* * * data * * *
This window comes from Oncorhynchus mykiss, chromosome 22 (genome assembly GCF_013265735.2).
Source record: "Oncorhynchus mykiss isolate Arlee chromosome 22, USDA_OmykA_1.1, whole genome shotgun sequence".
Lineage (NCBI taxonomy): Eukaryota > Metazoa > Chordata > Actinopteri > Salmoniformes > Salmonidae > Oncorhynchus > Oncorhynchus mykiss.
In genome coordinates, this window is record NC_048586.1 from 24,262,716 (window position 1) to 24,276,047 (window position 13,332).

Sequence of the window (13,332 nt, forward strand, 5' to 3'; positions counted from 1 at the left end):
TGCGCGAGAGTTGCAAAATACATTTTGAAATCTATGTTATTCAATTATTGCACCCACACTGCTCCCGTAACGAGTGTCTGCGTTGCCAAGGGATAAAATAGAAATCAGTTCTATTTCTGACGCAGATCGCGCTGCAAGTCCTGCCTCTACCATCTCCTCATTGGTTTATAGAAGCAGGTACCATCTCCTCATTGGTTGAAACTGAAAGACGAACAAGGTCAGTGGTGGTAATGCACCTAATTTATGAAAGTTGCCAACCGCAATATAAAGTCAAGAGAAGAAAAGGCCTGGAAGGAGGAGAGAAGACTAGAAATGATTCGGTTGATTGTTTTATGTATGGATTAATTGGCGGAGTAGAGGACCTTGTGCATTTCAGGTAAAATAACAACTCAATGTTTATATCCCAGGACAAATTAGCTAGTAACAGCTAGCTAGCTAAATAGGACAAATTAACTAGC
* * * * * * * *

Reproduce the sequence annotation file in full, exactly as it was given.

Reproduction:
This window comes from Oncorhynchus mykiss, chromosome 22 (genome assembly GCF_013265735.2).
Source record: "Oncorhynchus mykiss isolate Arlee chromosome 22, USDA_OmykA_1.1, whole genome shotgun sequence".
Lineage (NCBI taxonomy): Eukaryota > Metazoa > Chordata > Actinopteri > Salmoniformes > Salmonidae > Oncorhynchus > Oncorhynchus mykiss.
In genome coordinates, this window is record NC_048586.1 from 24,262,716 (window position 1) to 24,276,047 (window position 13,332).

Sequence of the window (13,332 nt, forward strand, 5' to 3'; positions counted from 1 at the left end):
TGCGCGAGAGTTGCAAAATACATTTTGAAATCTATGTTATTCAATTATTGCACCCACACTGCTCCCGTAACGAGTGTCTGCGTTGCCAAGGGATAAAATAGAAATCAGTTCTATTTCTGACGCAGATCGCGCTGCAAGTCCTGCCTCTACCATCTCCTCATTGGTTTATAGAAGCAGGTACCATCTCCTCATTGGTTGAAACTGAAAGACGAACAAGGTCAGTGGTGGTAATGCACCTAATTTATGAAAGTTGCCAACCGCAATATAAAGTCAAGAGAAGAAAAGGCCTGGAAGGAGGAGAGAAGACTAGAAATGATTCGGTTGATTGTTTTATGTATGGATTAATTGGCGGAGTAGAGGACCTTGTGCATTTCAGGTAAAATAACAACTCAATGTTTATATCCCAGGACAAATTAGCTAGTAACAGCTAGCTAGCTAAATAGGACAAATTAACTAGC